There are certainly costs associated with these upgrades, as there are with any project. However, the previously quoted "in the neighborhood of $250,000 or more" figure is somewhat misleading. That figure is a rough estimate of the cumulative total of multiple, self-contained improvements that the town could accomplish in the Carnegie Library with limited or variable funding. For example: Is there one-time grant money available for accessibility? Then the accessibility portion of the design can be completed.

Is there room in the budget for a partial improvement of the Police Department? Then that design is available to be completed - without leaving half-finished construction until more funding becomes available, and without interrupting day-to-day services. Not every municipal project needs to be a total undertaking: the flexibility of a project is just as important as its bottom-line cost. The various phases of the plan allow for costs and projects to be spread over many years to preserve the modest and conservative nature of the town's budget.

Moreover, should the Town Hall and Police Department be moved to a modern facility (such as the former 'Company House'), many - if not all - of the projects proposed for the improvement of the Carnegie Library would still need to take place in the new facility. Are the costs of improving the former 'Company House' low enough to justify a major relocation of town services? Modern structures are not inherently more efficient or adaptable than historic structures. If the cost of services to the taxpayers is truly the driving factor in this decision, the town would be best served by thoroughly investigating the comparable costs to bring both buildings up to the same standard. The payback of investments in the Carnegie Library will be measured over decades. What is the expected usable life of the former 'Company House'?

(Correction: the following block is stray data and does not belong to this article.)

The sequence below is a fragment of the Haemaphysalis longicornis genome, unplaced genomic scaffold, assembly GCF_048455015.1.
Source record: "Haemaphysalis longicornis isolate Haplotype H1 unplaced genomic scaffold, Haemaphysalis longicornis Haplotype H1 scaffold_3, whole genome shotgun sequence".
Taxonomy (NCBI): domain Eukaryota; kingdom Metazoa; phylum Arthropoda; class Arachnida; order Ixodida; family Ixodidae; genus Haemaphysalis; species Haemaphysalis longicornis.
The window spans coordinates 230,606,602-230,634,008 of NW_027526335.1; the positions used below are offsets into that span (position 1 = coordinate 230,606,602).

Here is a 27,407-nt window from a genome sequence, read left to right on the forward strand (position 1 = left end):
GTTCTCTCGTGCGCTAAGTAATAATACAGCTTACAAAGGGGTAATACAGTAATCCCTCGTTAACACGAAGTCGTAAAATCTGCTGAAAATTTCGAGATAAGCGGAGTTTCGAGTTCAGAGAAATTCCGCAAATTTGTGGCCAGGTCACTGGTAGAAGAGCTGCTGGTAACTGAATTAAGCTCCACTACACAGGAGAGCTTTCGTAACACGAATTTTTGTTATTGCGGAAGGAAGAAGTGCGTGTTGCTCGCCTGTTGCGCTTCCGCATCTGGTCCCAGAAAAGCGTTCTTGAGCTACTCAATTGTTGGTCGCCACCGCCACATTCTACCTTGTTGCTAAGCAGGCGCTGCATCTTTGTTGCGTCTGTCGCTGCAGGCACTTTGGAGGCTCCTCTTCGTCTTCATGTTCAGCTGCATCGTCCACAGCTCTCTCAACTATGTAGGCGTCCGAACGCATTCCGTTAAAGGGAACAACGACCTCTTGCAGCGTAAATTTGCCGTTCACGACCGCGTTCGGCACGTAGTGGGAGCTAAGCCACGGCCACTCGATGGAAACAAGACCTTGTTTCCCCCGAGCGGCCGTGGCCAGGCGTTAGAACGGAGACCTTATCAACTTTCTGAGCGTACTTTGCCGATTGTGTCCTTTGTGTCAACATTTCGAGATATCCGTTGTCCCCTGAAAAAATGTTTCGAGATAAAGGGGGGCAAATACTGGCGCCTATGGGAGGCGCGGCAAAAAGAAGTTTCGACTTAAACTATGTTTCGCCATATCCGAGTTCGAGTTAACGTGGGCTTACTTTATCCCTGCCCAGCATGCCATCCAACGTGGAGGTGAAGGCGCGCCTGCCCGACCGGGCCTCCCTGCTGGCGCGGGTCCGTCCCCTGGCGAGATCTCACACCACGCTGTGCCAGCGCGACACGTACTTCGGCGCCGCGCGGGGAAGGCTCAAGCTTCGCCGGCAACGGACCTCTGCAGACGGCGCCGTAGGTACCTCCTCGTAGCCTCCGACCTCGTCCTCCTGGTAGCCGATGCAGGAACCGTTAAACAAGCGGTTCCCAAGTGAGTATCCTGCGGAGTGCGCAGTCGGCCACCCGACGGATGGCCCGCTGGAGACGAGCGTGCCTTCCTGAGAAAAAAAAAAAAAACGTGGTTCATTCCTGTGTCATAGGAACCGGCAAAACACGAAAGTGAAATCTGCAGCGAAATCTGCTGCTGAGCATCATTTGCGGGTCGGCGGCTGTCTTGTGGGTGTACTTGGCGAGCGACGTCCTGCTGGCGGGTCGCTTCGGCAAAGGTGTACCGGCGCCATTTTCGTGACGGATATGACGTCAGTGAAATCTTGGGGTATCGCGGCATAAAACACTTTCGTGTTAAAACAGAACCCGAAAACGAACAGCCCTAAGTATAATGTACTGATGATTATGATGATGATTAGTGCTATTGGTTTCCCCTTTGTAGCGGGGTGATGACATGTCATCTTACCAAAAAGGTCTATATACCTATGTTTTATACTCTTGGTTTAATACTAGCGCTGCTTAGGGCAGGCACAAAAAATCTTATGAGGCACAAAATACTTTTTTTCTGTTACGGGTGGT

If we can assume comparable costs - and accounting for the flexibility of the feasibility study, the exceptional quality of construction already present in the Carnegie Library, and a pay-back period of decades rather than years, I believe that to be so - we are still left with the issue of consolidating town services. And if services are to be consolidated, why would the Town not choose the highest quality building? Why would the Town not choose to consolidate into a building of proven architectural merit, which has already served the public for nearly a century?

The Town of Vevay, by its willingness to consider total relocation and renovation of a new space, has signaled that it is willing to put money and effort into improving its public facilities. Why not put the money toward the better facility?

The issue, as stated by a resident during the Town Council meeting, simply comes down to dignity. Does the Town of Vevay wish its public face to be that of the former 'Company House' near the water plant? Or do the residents of Vevay merit a Town Hall of beauty, integrity, and history in the heart of their downtown?

Nearly a century ago, Vevay's citizens came together to build a structure of enduring dignity for the benefit of the whole community. The feasibility study, supported by the Town of Vevay and Indiana Landmarks, has shown that - if there is will to do so - the Carnegie Library can continue to serve Vevay for decades to come.

Sincerely,

Seth Elder

Director of the Southeast Field Office,

Indiana Landmarks

Contact: selder@indianalandmarks.org

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So what is the opinion of the community? Vevay Media Group would like to create a dialogue on this matter, and invites members of the community to share their thoughts in an open and constructive way.

Send your thoughts to vevaynews@gmail.com; bring them into the newspaper office at 111 West Market Street; or FAX them to 427-2793. Be sure and include your name and address, and also a phone number in the event we would have a question about your letter. Phone numbers and specific addresses will not be printed; names must be included with all submissions.

This is an opportunity for the exchange of ideas and have a community conversation on this matter. Everyone's opinions are equally valued.